The symbolism tying the labyrinthine TARDIS to the Doctor’s most personal thought processes is especially apparent when Twelve jumps out of a castle window and into the sea below. As the Doctor blacks out, so do the TARDIS’ interior lights, leaving the viewer literally in the dark about the Doctor’s well-being. As the Doctor awakens, the TARDIS regains power. The effect is illuminating, further demonstrating the Doctor’s deep connection to the TARDIS. The concept is so well established that the episode is able to demonstrate the Doctor’s weakened state, using the newly-introduced symbol, in the third act.
“Heaven Sent” is rife with other effective symbols. Perhaps the most effective occurs in the teaser, as the Doctor’s narration describes how, throughout life, death creeps ever closer; that, eventually, one will find a second shadow next to their own, and then they will die. Not only do these words encourage an active, rather than a sedentary or complacent, life – – paralleling Clara’s story arc – – but the accompanying visual of hands restarting the teleportation machine show the audience, in typical, obscure Moffat style, exactly how the episode will play out, without actually flashing forward to the denouement. The twist is that the two shadows are both the Doctor’s; the hands seen at the start of the teaser are the hands of the previous copy of the Doctor who burned up creating the iteration of Twelve that “Heaven Sent” first follows. Forget “two shadows,” this is foreshadowing!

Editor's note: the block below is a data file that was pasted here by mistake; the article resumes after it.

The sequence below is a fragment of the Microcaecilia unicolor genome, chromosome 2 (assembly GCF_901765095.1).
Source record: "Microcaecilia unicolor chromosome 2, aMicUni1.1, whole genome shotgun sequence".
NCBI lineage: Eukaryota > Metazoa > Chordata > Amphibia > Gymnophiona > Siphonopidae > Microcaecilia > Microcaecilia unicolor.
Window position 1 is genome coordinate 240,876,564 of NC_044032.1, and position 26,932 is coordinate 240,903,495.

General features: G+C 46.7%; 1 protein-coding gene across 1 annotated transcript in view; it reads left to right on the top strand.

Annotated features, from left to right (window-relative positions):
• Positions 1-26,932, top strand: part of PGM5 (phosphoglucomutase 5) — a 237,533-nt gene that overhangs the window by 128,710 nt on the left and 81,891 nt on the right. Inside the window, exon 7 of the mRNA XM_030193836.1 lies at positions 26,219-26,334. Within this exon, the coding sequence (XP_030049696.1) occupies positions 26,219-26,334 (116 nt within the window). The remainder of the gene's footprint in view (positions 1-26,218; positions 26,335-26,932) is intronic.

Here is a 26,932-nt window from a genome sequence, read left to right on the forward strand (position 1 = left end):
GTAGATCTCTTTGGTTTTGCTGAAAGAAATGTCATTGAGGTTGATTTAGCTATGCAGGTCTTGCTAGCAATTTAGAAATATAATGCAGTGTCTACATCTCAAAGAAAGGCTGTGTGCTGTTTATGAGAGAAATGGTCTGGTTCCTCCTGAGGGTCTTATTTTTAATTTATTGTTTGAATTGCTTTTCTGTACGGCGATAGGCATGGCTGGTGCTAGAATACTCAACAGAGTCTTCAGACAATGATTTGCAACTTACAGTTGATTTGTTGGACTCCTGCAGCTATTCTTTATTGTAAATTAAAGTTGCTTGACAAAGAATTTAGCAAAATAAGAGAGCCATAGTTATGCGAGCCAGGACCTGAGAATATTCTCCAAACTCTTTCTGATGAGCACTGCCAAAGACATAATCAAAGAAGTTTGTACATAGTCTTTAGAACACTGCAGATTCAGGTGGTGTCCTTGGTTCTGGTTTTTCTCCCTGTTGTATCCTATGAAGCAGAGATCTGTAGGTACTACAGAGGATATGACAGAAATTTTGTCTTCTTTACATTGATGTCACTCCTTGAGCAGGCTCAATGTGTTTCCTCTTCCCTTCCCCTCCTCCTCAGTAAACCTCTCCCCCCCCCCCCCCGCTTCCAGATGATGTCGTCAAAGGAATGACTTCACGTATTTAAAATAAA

The chalkboard motif – – first seen in “Listen,” and used in “Last Christmas” to represent a voice within one’s subconscious trying to communicate with the conscious mind – – again appears. “Heaven Sent” brings the symbol full circle, with the chalkboards now recalling Clara’s career in education.
Even the episode’s cinematography contains symbolism. Note how the Doctor’s face fades away and is replaced by a skull. This is called a “match cut,” and it is a way for filmmakers to subtly hint that the two things are connected, before revealing this key aspect of the plot. Another special technique can be seen as the Doctor first encounters the wall of adamantium azbantium. The Doctor assumes that the glow behind the wall is his TARDIS, and that he is “one confession away” from his freedom. As the Doctor realizes the true meaning of the “bird” clue, the camera’s focus is “pulled,” meaning it zooms in on the Doctor, while simultaneously showing more of the wall behind him. The effect makes the Doctor’s revelation feel both monumental, yet deeply personal. “I can’t keep doing this!” the Doctor cries, as he realizes what he must do. “Can’t I just lose? Just this once?”